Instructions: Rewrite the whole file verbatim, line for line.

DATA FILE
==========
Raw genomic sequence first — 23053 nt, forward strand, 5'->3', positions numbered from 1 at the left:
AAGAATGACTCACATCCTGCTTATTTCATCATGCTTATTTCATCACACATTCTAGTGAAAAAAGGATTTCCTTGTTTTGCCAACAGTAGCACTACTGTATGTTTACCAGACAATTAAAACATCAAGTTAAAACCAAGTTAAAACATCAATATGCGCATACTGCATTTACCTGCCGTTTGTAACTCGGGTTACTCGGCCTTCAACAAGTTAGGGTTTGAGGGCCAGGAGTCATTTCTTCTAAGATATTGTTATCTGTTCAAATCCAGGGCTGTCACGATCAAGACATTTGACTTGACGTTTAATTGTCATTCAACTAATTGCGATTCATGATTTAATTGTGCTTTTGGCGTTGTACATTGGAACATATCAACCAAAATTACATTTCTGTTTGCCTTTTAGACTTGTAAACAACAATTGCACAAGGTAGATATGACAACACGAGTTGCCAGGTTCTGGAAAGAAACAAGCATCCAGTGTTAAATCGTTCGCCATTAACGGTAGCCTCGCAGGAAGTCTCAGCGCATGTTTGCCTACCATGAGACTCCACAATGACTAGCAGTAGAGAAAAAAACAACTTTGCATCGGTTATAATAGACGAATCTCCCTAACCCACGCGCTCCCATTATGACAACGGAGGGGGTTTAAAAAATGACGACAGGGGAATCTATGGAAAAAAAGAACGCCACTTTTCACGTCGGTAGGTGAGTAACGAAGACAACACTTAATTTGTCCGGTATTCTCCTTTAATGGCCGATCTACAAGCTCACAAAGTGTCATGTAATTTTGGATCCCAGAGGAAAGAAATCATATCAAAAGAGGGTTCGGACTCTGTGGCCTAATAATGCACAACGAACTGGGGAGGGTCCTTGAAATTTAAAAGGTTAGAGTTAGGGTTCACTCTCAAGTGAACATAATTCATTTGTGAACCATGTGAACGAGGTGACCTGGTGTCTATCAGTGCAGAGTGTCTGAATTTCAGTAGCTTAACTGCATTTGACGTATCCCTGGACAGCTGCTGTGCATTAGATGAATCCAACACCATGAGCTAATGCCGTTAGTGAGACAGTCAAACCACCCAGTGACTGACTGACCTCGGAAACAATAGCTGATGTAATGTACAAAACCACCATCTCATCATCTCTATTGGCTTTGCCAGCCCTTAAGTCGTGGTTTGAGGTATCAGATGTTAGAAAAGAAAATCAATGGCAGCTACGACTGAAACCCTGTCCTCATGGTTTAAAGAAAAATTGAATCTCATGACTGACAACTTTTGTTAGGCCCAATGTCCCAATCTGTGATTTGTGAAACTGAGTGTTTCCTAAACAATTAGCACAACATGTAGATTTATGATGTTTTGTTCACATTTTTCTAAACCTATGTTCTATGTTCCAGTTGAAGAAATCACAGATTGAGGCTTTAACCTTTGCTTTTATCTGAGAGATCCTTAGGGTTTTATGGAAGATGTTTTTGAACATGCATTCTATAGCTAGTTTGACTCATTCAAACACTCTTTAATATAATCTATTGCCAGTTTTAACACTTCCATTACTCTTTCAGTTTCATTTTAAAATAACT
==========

Raw genomic sequence first — 23053 nt, forward strand, 5'->3', positions numbered from 1 at the left:
AAGAATGACTCACATCCTGCTTATTTCATCATGCTTATTTCATCACACATTCTAGTGAAAAAAGGATTTCCTTGTTTTGCCAACAGTAGCACTACTGTATGTTTACCAGACAATTAAAACATCAAGTTAAAACCAAGTTAAAACATCAATATGCGCATACTGCATTTACCTGCCGTTTGTAACTCGGGTTACTCGGCCTTCAACAAGTTAGGGTTTGAGGGCCAGGAGTCATTTCTTCTAAGATATTGTTATCTGTTCAAATCCAGGGCTGTCACGATCAAGACATTTGACTTGACGTTTAATTGTCATTCAACTAATTGCGATTCATGATTTAATTGTGCTTTTGGCGTTGTACATTGGAACATATCAACCAAAATTACATTTCTGTTTGCCTTTTAGACTTGTAAACAACAATTGCACAAGGTAGATATGACAACACGAGTTGCCAGGTTCTGGAAAGAAACAAGCATCCAGTGTTAAATCGTTCGCCATTAACGGTAGCCTCGCAGGAAGTCTCAGCGCATGTTTGCCTACCATGAGACTCCACAATGACTAGCAGTAGAGAAAAAAACAACTTTGCATCGGTTATAATAGACGAATCTCCCTAACCCACGCGCTCCCATTATGACAACGGAGGGGGTTTAAAAAATGACGACAGGGGAATCTATGGAAAAAAAGAACGCCACTTTTCACGTCGGTAGGTGAGTAACGAAGACAACACTTAATTTGTCCGGTATTCTCCTTTAATGGCCGATCTACAAGCTCACAAAGTGTCATGTAATTTTGGATCCCAGAGGAAAGAAATCATATCAAAAGAGGGTTCGGACTCTGTGGCCTAATAATGCACAACGAACTGGGGAGGGTCCTTGAAATTTAAAAGGTTAGAGTTAGGGTTCACTCTCAAGTGAACATAATTCATTTGTGAACCATGTGAACGAGGTGACCTGGTGTCTATCAGTGCAGAGTGTCTGAATTTCAGTAGCTTAACTGCATTTGACGTATCCCTGGACAGCTGCTGTGCATTAGATGAATCCAACACCATGAGCTAATGCCGTTAGTGAGACAGTCAAACCACCCAGTGACTGACTGACCTCGGAAACAATAGCTGATGTAATGTACAAAACCACCATCTCATCATCTCTATTGGCTTTGCCAGCCCTTAAGTCGTGGTTTGAGGTATCAGATGTTAGAAAAGAAAATCAATGGCAGCTACGACTGAAACCCTGTCCTCATGGTTTAAAGAAAAATTGAATCTCATGACTGACAACTTTTGTTAGGCCCAATGTCCCAATCTGTGATTTGTGAAACTGAGTGTTTCCTAAACAATTAGCACAACATGTAGATTTATGATGTTTTGTTCACATTTTTCTAAACCTATGTTCTATGTTCCAGTTGAAGAAATCACAGATTGAGGCTTTAACCTTTGCTTTTATCTGAGAGATCCTTAGGGTTTTATGGAAGATGTTTTTGAACATGCATTCTATAGCTAGTTTGACTCATTCAAACACTCTTTAATATAATCTATTGCCAGTTTTAACACTTCCATTACTCTTTCAGTTTCATTTTAAAATAACT